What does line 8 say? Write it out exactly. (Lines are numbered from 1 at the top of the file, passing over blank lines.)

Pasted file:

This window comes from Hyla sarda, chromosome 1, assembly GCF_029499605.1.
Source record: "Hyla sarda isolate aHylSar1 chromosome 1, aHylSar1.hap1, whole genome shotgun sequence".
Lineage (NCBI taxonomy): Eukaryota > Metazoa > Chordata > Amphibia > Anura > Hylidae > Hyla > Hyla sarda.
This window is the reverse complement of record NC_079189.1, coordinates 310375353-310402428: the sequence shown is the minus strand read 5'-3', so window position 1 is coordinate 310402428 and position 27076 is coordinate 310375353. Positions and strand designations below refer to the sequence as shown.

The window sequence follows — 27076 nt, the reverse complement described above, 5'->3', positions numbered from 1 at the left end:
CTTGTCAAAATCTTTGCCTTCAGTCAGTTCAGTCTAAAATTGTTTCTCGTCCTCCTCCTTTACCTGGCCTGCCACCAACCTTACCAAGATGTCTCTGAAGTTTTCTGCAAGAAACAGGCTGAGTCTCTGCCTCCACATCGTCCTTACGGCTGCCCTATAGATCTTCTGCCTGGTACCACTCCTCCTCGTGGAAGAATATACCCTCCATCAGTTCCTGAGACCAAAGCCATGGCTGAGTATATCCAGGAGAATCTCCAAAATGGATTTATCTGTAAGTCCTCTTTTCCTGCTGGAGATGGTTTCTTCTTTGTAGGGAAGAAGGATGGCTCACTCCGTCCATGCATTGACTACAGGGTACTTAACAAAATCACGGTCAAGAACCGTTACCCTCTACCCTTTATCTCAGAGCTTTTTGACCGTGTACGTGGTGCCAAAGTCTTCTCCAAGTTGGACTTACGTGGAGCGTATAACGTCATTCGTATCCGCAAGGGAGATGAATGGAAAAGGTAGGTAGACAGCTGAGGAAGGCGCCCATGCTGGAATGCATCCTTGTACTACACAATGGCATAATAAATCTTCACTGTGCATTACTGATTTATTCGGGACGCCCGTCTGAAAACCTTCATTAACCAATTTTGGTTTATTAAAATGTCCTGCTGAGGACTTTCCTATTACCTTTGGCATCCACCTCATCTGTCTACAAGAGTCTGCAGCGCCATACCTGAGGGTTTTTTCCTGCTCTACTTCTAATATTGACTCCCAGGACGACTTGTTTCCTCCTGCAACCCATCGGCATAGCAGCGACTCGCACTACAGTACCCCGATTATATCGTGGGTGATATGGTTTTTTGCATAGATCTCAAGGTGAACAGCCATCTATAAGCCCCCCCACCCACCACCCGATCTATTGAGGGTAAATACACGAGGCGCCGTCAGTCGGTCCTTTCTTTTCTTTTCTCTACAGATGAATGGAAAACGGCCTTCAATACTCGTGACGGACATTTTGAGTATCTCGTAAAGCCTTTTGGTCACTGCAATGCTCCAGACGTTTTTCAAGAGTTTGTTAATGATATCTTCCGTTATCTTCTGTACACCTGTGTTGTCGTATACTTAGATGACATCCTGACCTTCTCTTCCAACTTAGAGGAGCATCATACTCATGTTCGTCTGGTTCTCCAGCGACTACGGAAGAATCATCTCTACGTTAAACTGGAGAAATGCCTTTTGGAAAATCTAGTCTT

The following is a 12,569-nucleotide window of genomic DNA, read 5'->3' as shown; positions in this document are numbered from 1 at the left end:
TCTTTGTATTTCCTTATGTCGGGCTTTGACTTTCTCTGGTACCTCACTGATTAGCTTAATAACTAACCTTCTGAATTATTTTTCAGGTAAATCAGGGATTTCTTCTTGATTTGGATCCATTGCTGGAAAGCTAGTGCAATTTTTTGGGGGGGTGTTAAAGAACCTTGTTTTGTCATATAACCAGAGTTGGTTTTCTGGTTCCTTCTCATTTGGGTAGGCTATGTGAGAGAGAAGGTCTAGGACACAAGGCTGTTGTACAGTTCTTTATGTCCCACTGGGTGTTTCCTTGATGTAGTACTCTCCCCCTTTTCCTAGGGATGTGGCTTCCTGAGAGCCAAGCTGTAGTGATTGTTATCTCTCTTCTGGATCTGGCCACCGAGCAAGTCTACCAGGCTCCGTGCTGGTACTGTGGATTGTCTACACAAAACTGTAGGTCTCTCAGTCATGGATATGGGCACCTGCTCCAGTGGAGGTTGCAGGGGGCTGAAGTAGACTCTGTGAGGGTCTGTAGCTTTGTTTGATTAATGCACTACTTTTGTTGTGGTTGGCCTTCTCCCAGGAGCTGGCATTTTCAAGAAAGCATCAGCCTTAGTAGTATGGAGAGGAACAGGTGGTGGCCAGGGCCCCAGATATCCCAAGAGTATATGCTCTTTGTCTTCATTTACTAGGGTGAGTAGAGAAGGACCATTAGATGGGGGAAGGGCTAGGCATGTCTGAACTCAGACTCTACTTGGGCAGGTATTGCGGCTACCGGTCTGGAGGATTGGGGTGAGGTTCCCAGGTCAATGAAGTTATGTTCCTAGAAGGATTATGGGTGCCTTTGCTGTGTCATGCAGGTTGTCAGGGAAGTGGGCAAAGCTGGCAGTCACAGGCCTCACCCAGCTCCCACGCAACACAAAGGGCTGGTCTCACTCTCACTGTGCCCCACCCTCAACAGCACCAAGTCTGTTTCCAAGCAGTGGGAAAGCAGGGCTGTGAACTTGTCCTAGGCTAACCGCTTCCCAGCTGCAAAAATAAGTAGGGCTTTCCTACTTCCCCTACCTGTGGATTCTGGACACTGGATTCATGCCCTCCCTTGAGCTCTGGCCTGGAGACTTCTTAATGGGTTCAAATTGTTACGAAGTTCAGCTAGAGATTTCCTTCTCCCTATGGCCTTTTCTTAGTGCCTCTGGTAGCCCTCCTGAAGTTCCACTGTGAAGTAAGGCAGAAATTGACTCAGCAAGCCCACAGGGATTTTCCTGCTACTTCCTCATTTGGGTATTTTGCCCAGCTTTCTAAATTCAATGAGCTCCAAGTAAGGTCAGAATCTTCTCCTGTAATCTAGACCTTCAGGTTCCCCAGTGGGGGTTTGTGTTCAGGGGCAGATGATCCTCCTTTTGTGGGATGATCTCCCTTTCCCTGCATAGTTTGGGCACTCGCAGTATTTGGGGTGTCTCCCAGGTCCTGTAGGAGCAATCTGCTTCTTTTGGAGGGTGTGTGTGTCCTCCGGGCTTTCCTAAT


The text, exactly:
TCTTTGTATTTCCTTATGTCGGGCTTTGACTTTCTCTGGTACCTCACTGATTAGCTTAATAACTAACCTTCTGAATTATTTTTCAGGTAAATCAGGGATTTCTTCTTGATTTGGATCCATTGCTGGAAAGCTAGTGCAATTTTTTGGGGGGGTGTTAAAGAACCTTGTTTTGTCATATAACCAGAGTTGGTTTTCTGGTTCCTTCTCATTTGGGTAGGCTATGTGAGAGAGAAGGTCTAGGACACAAGGCTGTTGTACAGTTCTTTATGTCCCACTGGGTGTTTCCTTGATGTAGTACTCTCCCCCTTTTCCTAGGGATGTGGCTTCCTGAGAGCCAAGCTGTAGTGATTGTTATCTCTCTTCTGGATCTGGCCACCGAGCAAGTCTACCAGGCTCCGTGCTGGTACTGTGGATTGTCTACACAAAACTGTAGGTCTCTCAGTCATGGATATGGGCACCTGCTCCAGTGGAGGTTGCAGGGGGCTGAAGTAGACTCTGTGAGGGTCTGTAGCTTTGTTTGATTAATGCACTACTTTTGTTGTGGTTGGCCTTCTCCCAGGAGCTGGCATTTTCAAGAAAGCATCAGCCTTAGTAGTATGGAGAGGAACAGGTGGTGGCCAGGGCCCCAGATATCCCAAGAGTATATGCTCTTTGTCTTCATTTACTAGGGTGAGTAGAGAAGGACCATTAGATGGGGGAAGGGCTAGGCATGTCTGAACTCAGACTCTACTTGGGCAGGTATTGCGGCTACCGGTCTGGAGGATTGGGGTGAGGTTCCCAGGTCAATGAAGTTATGTTCCTAGAAGGATTATGGGTGCCTTTGCTGTGTCATGCAGGTTGTCAGGGAAGTGGGCAAAGCTGGCAGTCACAGGCCTCACCCAGCTCCCACGCAACACAAAGGGCTGGTCTCACTCTCACTGTGCCCCACCCTCAACAGCACCAAGTCTGTTTCCAAGCAGTGGGAAAGCAGGGCTGTGAACTTGTCCTAGGCTAACCGCTTCCCAGCTGCAAAAATAAGTAGGGCTTTCCTACTTCCCCTACCTGTGGATTCTGGACACTGGATTCATGCCCTCCCTTGAGCTCTGGCCTGGAGACTTCTTAATGGGTTCAAATTGTTACGAAGTTCAGCTAGAGATTTCCTTCTCCCTATGGCCTTTTCTTAGTGCCTCTGGTAGCCCTCCTGAAGTTCCACTGTGAAGTAAGGCAGAAATTGACTCAGCAAGCCCACAGGGATTTTCCTGCTACTTCCTCATTTGGGTATTTTGCCCAGCTTTCTAAATTCAATGAGCTCCAAGTAAGGTCAGAATCTTCTCCTGTAATCTAGACCTTCAGGTTCCCCAGTGGGGGTTTGTGTTCAGGGGCAGATGATCCTCCTTTTGTGGGATGATCTCCCTTTCCCTGCATAGTTTGGGCACTCGCAGTATTTGGGGTGTCTCCCAGGTCCTGTAGGAGCAATCTGCTTCTTTTGGAGGGTGTGTGTGTCCTCCGGGCTTTCCTAAT